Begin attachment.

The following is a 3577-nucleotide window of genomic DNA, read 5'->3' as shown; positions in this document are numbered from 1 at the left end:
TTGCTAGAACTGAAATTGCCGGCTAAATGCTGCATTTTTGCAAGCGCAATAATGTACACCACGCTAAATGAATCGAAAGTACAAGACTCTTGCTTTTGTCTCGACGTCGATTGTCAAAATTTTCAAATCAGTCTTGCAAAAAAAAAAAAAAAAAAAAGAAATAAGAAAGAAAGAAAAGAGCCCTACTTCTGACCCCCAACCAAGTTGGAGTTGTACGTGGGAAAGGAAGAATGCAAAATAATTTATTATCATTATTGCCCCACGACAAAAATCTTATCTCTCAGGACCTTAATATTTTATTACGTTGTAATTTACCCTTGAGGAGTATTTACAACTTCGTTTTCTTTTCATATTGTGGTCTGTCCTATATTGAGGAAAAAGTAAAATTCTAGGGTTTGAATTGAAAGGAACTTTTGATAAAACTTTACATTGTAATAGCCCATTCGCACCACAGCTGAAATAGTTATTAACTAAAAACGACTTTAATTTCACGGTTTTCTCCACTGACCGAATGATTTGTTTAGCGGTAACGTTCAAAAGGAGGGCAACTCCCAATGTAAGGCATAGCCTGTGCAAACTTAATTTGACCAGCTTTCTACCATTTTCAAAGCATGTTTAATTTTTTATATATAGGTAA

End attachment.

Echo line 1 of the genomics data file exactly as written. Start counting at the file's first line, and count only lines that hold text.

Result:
The following is a 3577-nucleotide window of genomic DNA, read 5'->3' as shown; positions in this document are numbered from 1 at the left end: